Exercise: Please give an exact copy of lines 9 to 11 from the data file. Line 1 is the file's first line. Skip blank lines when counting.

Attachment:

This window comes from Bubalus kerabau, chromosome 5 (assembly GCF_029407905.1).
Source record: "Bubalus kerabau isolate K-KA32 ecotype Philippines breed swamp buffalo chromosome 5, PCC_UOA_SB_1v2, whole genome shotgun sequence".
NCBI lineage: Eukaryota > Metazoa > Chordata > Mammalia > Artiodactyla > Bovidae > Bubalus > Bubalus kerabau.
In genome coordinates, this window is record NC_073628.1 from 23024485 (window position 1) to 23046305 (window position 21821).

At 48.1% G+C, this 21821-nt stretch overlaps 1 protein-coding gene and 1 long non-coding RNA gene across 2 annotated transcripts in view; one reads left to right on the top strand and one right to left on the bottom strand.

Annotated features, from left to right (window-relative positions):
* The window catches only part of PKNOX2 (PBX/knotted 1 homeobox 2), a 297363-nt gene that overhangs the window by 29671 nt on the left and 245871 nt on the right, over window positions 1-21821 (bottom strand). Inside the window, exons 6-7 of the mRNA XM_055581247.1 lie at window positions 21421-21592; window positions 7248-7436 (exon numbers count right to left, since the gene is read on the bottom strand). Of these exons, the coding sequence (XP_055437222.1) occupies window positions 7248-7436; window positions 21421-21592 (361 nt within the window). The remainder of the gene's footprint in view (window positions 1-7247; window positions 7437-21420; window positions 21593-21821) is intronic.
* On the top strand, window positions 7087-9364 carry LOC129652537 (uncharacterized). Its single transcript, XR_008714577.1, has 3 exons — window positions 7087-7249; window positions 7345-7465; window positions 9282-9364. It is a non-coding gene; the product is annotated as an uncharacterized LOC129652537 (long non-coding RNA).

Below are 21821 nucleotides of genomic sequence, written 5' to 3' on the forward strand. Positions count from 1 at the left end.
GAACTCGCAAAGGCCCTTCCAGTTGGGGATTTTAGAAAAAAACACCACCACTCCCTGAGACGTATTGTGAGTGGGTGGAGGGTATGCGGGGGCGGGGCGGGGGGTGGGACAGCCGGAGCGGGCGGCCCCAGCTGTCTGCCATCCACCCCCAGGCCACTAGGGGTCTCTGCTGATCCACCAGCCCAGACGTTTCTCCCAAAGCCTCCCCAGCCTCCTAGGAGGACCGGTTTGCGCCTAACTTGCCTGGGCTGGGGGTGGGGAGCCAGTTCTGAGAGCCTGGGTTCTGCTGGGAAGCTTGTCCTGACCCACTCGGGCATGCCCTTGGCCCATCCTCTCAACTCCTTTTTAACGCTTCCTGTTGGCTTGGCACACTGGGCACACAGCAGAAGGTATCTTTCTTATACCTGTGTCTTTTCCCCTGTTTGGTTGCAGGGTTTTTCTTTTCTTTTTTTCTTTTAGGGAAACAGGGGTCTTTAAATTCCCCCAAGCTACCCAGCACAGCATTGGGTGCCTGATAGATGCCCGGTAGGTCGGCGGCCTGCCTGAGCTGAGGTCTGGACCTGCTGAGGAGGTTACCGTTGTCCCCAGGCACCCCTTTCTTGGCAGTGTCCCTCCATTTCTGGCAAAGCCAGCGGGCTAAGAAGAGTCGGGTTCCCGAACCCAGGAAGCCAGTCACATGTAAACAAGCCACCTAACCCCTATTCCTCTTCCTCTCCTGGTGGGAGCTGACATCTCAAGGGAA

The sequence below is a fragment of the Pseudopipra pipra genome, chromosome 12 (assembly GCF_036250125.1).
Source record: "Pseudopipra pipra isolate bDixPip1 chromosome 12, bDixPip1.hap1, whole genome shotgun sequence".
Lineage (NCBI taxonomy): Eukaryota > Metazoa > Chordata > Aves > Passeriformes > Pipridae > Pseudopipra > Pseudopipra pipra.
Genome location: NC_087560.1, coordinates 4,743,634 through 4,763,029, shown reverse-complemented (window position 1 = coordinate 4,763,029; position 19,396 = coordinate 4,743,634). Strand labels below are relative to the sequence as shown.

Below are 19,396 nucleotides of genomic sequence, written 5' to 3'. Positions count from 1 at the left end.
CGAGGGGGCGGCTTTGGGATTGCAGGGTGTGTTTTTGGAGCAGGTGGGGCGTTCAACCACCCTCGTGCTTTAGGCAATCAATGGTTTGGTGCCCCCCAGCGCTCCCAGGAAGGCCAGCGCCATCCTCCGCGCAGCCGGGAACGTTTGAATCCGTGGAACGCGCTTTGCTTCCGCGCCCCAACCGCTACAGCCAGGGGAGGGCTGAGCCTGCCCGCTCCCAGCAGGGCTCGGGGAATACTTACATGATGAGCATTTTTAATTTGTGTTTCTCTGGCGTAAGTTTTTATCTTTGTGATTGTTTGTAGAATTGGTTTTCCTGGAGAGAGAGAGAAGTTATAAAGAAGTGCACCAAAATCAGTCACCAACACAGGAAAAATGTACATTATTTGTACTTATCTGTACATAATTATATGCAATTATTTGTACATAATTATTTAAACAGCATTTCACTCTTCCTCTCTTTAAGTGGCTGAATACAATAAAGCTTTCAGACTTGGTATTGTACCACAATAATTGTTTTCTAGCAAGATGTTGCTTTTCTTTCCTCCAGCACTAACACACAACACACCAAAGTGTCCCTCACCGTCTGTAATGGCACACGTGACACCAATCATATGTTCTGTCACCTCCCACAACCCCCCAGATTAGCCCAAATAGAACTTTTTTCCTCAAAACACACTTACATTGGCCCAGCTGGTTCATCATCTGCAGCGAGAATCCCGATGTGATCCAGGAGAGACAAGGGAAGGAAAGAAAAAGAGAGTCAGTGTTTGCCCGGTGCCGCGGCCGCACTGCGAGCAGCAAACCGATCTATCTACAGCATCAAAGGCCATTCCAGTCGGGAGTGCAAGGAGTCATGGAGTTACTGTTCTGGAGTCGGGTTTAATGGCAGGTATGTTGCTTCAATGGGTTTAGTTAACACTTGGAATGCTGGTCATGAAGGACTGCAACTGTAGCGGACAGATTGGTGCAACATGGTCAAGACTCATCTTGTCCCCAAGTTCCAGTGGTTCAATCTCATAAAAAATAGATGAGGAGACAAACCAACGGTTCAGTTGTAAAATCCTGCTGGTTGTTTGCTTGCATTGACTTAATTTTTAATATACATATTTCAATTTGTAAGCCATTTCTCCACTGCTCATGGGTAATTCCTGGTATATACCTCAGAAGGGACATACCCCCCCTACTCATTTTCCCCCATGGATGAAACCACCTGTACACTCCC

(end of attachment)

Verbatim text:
Below are 21821 nucleotides of genomic sequence, written 5' to 3' on the forward strand. Positions count from 1 at the left end.
GAACTCGCAAAGGCCCTTCCAGTTGGGGATTTTAGAAAAAAACACCACCACTCCCTGAGACGTATTGTGAGTGGGTGGAGGGTATGCGGGGGCGGGGCGGGGGGTGGGACAGCCGGAGCGGGCGGCCCCAGCTGTCTGCCATCCACCCCCAGGCCACTAGGGGTCTCTGCTGATCCACCAGCCCAGACGTTTCTCCCAAAGCCTCCCCAGCCTCCTAGGAGGACCGGTTTGCGCCTAACTTGCCTGGGCTGGGGGTGGGGAGCCAGTTCTGAGAGCCTGGGTTCTGCTGGGAAGCTTGTCCTGACCCACTCGGGCATGCCCTTGGCCCATCCTCTCAACTCCTTTTTAACGCTTCCTGTTGGCTTGGCACACTGGGCACACAGCAGAAGGTATCTTTCTTATACCTGTGTCTTTTCCCCTGTTTGGTTGCAGGGTTTTTCTTTTCTTTTTTTCTTTTAGGGAAACAGGGGTCTTTAAATTCCCCCAAGCTACCCAGCACAGCATTGGGTGCCTGATAGATGCCCGGTAGGTCGGCGGCCTGCCTGAGCTGAGGTCTGGACCTGCTGAGGAGGTTACCGTTGTCCCCAGGCACCCCTTTCTTGGCAGTGTCCCTCCATTTCTGGCAAAGCCAGCGGGCTAAGAAGAGTCGGGTTCCCGAACCCAGGAAGCCAGTCACATGTAAACAAGCCACCTAACCCCTATTCCTCTTCCTCTCCTGGTGGGAGCTGACATCTCAAGGGAA

The sequence below is a fragment of the Pseudopipra pipra genome, chromosome 12 (assembly GCF_036250125.1).